by Robin Jankiewicz
I knew it would be harder to write when I married Steve. There would be less time alone. My writing desk had to double as the dining room table in our one-bedroom apartment. I was lucky to scribble a few words into my journal while lying in bed at night.
That first summer, I stumbled upon No Plot? No Problem!, Chris Baty’s manifesto for writing a novel in a month. He insisted that a writer needs a special place or routine to keep the word count growing even when motivation falters. What I needed, he said, was a writing hat. Every time I wore it, I would feel like a writer.
Lacking in funds and fashion sense, my husband brought home a fisherman’s cap from the 99 Cent Only Store. It was blue with a pink lining. I stuffed it in my laptop bag. Gradually, it became more rumpled, until Steve told me, “It makes you look like Water Matthau.” Still, it did put me in the writing mind-set, and helped me through my first two novels.
Soon we moved and I was expecting a child. Steve gave me a lap desk made of fine cherry wood. I adjusted it on my knees, and ran my fingers along the pencil groove. I could lift the lid and store my journal inside. I used my lovely lap desk on the couch, or sitting on the bed. It reminded me of Jane Austen because she employed a portable writing desk.
But babies do not lend themselves to long afternoons of reflection. By the time I had two boys running through the house with plastic swords, I could barely get one word on the page. Then some young chimpanzee opened my lap desk and bent back the lid, breaking the hinge. When I discovered the wreckage, I wasn’t even angry. It was the natural end to an era.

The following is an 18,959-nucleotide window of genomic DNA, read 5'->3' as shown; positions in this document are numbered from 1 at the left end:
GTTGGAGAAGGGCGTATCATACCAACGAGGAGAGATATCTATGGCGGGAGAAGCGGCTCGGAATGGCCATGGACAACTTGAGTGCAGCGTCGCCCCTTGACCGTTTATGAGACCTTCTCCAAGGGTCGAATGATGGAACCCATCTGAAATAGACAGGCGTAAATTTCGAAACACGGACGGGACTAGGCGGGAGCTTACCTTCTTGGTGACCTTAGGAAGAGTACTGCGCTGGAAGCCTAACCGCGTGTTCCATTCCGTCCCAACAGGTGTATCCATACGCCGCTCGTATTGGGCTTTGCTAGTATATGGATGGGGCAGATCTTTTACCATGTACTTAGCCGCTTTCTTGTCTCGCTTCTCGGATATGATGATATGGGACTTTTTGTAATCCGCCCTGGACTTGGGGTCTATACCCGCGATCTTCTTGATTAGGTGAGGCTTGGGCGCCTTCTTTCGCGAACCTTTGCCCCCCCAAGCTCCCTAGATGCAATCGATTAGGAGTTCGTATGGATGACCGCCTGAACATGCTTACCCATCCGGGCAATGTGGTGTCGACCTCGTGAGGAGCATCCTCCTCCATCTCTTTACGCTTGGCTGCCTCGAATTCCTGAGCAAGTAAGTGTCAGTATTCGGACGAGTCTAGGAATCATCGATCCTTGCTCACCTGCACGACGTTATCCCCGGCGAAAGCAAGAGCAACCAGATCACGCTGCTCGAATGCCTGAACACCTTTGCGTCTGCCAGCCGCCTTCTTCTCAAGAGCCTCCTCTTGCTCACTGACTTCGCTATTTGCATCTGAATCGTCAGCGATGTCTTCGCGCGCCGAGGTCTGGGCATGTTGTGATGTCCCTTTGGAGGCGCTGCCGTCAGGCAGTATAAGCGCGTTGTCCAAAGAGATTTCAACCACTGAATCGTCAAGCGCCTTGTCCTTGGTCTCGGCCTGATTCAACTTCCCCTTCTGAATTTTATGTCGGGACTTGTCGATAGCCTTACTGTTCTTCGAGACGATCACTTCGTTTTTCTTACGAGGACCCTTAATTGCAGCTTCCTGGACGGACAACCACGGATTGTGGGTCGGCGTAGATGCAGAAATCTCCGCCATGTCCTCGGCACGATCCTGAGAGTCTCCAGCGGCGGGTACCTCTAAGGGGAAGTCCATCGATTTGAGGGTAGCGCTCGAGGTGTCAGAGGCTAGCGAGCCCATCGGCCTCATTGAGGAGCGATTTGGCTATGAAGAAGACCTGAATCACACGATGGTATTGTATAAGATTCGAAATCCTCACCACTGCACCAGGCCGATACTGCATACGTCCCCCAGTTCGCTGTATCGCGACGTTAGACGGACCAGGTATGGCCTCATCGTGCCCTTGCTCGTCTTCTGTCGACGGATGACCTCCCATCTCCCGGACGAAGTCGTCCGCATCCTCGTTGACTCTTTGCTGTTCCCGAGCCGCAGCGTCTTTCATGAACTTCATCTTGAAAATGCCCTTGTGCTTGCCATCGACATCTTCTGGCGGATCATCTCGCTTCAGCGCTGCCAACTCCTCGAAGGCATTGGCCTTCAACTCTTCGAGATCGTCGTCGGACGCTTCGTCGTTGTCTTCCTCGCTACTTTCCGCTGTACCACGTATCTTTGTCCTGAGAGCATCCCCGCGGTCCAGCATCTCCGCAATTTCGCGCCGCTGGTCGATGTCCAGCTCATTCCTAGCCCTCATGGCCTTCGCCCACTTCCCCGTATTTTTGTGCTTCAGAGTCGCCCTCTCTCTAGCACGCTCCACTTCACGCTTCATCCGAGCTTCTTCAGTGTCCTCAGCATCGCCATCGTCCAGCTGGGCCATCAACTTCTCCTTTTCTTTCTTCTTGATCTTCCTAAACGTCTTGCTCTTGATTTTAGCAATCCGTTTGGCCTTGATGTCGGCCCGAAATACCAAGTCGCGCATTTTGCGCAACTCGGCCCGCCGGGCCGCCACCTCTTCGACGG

Besides, I had recently fallen into a group of writers at the coffee shop. We gathered on Saturday morning to write until the coffee went cold. The bustle and hiss of the café helped me focus, and it was refreshing to be called “Ma’am” rather than “Mom.”
One morning, I looked up from my screen to see a father buying cookies for his kids. I suddenly felt melancholy for leaving behind my own family so often.
Then I noticed the barista taking down a picture from the wall: a giant close-up of a croissant. On a whim, I asked if I could keep that picture. On the way home, I stopped to purchase a simple little desk and chair. Steve hung up the picture in the playroom, and we pushed my new desk under a window. “Think of the money I’ll save on coffee,” I crowed.
Every morning now, before the playroom is in use, I have my own quiet corner to write, or just gaze at the sunrise, listen to the birds, and enjoy the dawning of a new writing life
where I can truly feel at home.
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